Circuit Court LC No. 14-006595-FH
Before: Ronayne Krause, P.J., and O'Connell and Gleicher,
convicted Monica Stevens of third-offense operating while
intoxicated, MCL 257.625. The trial court departed upward
from the guidelines and sentenced Stevens to 22 to 90
months' imprisonment. The court also ordered defendant to
pay a total of $1, 472, including $774 in court costs. We now
remand for proportionality review as required by People v
Steanhouse, 313 Mich.App. 1, 46-49; 880 N.W.2d 297
(2015), and for the trial court to articulate a factual basis
for its imposition of costs.
evening of September 20, 2014, a passerby found Stevens
behind the driver's seat of her vehicle, which was in a
ditch alongside a roadway. Stevens admitted that she had been
drinking for approximately nine hours. The Good Samaritan
testified that Stevens smelled strongly of alcohol, was
slurring her speech, and stumbled her way out of the vehicle.
A responding officer reported that Stevens failed several
field sobriety tests, and a breathalyzer test indicated that
her blood alcohol level was .25. Stevens denied that she
drove that evening. She testified that she fell asleep at her
ex-husband's house and awoke in her car with no memory of
how she got there. She claimed that her ex-husband drove her
to the scene and then placed her in the driver's seat.
The jury rejected this explanation and convicted Stevens as
sentencing, the Department of Corrections scored all
applicable offense and prior record variables and determined
that Stevens' then-mandatory minimum sentencing
guidelines range was 0 to 13 months. The trial court departed
upward from the guidelines, sentencing Stevens to 22 to 90
months' imprisonment. In doing so, the court explained:
Miss Stevens, I spent a lot of time on your case, and the
Court staff will tell you that I took great care into
fashioning a Sentence for you that I think is appropriate,
and I don't think zero to 13 adequately handles this
matter. I think that your matter presents substantial and
compelling reasons to depart upwards from the recommended
guideline range. Your prior record variables are scored at 15
points based on two prior misdemeanor convictions and two
prior low severity convictions. The guidelines in your case .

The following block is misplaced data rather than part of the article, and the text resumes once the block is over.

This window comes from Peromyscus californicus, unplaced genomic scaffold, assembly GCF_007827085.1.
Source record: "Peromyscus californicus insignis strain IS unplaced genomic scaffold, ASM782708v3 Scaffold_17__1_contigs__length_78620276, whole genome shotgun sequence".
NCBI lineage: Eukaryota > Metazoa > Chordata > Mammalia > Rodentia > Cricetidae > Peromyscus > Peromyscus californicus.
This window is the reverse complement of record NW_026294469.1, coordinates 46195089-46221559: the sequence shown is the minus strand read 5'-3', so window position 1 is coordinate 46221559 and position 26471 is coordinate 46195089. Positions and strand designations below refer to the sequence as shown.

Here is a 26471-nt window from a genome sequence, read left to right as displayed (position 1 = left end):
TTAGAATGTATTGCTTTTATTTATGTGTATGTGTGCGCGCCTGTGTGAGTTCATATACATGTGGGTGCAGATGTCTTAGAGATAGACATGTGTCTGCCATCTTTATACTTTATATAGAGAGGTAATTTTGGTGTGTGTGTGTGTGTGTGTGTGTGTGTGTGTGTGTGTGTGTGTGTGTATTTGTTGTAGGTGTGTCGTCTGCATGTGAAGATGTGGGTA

. . don't adequately account for the following factors
that the Court relies on in performing an upward departure.
You've had two previous convictions of OUIL Third. This
is your third, third. You've had extensive histories of
alcohol related crimes, Miss Stevens. You've had a total
of five OUILs, with a sixth that was dismissed in September
of the year 2000. As I already mentioned, your blood alcohol
level was [.]29. The legal limit in the State of Michigan
is [.]08, you were over three times the legal limit.
What's important is that this is your third felony for
drunk driving, that's what's important.
Your previous and persistent failure to rehabilitate is
important. Five previous courses of substance abuse
counseling, four of which says you completed and were
successful, yet you returned to drinking. Your prospects for
rehabilitation are further lowered based on the fact that
you've undergone community service for OUIL, work
release, tether, and jail time. These previous sanctions
along with the treatment that we've already talked about,
has little positive effect on you, Miss Stevens.
You admit no responsibility in your description of this
offense. In fact, you've argued that you're framed.
I'm not basing your Sentence on this, not at all. I'm
just pointing it out so this record reflects that, well, it
further supports that rehabilitation is not a likely outcome.
You're unlikely to rehabilitate, because you don't
believe that you've done anything wrong. That suggests
the need to emphasize punishment, and to protect society as
primary goals for this Sentence.
And Miss Stevens, any one of these factors that this court
just placed on the record would keenly and irresistibly grab
this Court's attention to the extent that the Court would
be compelled to depart upward.
The Sentence I'm imposing is more proportional to this
offense, because it accurately reflects the aggravating
factors I've already discussed, and the need to impose a